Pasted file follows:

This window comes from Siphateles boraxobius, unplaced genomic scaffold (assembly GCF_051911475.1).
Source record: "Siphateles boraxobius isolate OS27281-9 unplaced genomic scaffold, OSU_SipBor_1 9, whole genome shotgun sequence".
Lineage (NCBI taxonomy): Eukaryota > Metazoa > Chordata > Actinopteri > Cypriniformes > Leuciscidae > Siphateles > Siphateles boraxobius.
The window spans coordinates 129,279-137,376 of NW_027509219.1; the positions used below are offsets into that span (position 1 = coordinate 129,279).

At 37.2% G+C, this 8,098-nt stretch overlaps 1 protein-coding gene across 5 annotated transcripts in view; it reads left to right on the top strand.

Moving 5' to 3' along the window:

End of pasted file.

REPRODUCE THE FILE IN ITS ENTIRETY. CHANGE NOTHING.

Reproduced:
This window comes from Siphateles boraxobius, unplaced genomic scaffold (assembly GCF_051911475.1).
Source record: "Siphateles boraxobius isolate OS27281-9 unplaced genomic scaffold, OSU_SipBor_1 9, whole genome shotgun sequence".
Lineage (NCBI taxonomy): Eukaryota > Metazoa > Chordata > Actinopteri > Cypriniformes > Leuciscidae > Siphateles > Siphateles boraxobius.
The window spans coordinates 129,279-137,376 of NW_027509219.1; the positions used below are offsets into that span (position 1 = coordinate 129,279).

At 37.2% G+C, this 8,098-nt stretch overlaps 1 protein-coding gene across 5 annotated transcripts in view; it reads left to right on the top strand.

Moving 5' to 3' along the window: